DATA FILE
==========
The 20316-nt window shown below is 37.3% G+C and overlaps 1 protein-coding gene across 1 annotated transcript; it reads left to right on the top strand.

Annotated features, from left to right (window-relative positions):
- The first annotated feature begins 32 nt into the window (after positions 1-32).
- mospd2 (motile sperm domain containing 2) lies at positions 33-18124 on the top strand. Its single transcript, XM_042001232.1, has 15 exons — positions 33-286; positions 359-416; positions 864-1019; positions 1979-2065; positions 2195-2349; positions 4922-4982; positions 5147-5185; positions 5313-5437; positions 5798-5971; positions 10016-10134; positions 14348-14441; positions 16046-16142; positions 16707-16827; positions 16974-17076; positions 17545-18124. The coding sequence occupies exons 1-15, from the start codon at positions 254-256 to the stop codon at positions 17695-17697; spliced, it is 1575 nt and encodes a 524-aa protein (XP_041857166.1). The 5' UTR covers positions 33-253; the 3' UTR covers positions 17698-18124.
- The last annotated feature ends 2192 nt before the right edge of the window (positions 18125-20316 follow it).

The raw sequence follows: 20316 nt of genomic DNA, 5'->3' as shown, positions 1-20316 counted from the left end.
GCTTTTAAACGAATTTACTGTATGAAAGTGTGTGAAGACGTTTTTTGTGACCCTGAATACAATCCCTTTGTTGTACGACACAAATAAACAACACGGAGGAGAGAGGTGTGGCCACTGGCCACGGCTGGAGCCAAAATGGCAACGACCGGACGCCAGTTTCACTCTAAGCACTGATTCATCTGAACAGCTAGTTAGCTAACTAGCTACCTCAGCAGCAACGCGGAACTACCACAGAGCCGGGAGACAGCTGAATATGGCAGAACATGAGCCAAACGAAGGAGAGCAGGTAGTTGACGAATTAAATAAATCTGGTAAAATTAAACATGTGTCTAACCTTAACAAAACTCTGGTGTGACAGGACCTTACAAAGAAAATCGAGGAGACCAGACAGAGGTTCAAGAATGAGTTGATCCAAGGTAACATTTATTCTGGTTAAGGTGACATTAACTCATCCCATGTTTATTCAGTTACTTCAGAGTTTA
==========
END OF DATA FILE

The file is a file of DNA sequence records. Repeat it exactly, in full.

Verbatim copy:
The 20316-nt window shown below is 37.3% G+C and overlaps 1 protein-coding gene across 1 annotated transcript; it reads left to right on the top strand.

Annotated features, from left to right (window-relative positions):
- The first annotated feature begins 32 nt into the window (after positions 1-32).
- mospd2 (motile sperm domain containing 2) lies at positions 33-18124 on the top strand. Its single transcript, XM_042001232.1, has 15 exons — positions 33-286; positions 359-416; positions 864-1019; positions 1979-2065; positions 2195-2349; positions 4922-4982; positions 5147-5185; positions 5313-5437; positions 5798-5971; positions 10016-10134; positions 14348-14441; positions 16046-16142; positions 16707-16827; positions 16974-17076; positions 17545-18124. The coding sequence occupies exons 1-15, from the start codon at positions 254-256 to the stop codon at positions 17695-17697; spliced, it is 1575 nt and encodes a 524-aa protein (XP_041857166.1). The 5' UTR covers positions 33-253; the 3' UTR covers positions 17698-18124.
- The last annotated feature ends 2192 nt before the right edge of the window (positions 18125-20316 follow it).

The raw sequence follows: 20316 nt of genomic DNA, 5'->3' as shown, positions 1-20316 counted from the left end.
GCTTTTAAACGAATTTACTGTATGAAAGTGTGTGAAGACGTTTTTTGTGACCCTGAATACAATCCCTTTGTTGTACGACACAAATAAACAACACGGAGGAGAGAGGTGTGGCCACTGGCCACGGCTGGAGCCAAAATGGCAACGACCGGACGCCAGTTTCACTCTAAGCACTGATTCATCTGAACAGCTAGTTAGCTAACTAGCTACCTCAGCAGCAACGCGGAACTACCACAGAGCCGGGAGACAGCTGAATATGGCAGAACATGAGCCAAACGAAGGAGAGCAGGTAGTTGACGAATTAAATAAATCTGGTAAAATTAAACATGTGTCTAACCTTAACAAAACTCTGGTGTGACAGGACCTTACAAAGAAAATCGAGGAGACCAGACAGAGGTTCAAGAATGAGTTGATCCAAGGTAACATTTATTCTGGTTAAGGTGACATTAACTCATCCCATGTTTATTCAGTTACTTCAGAGTTTA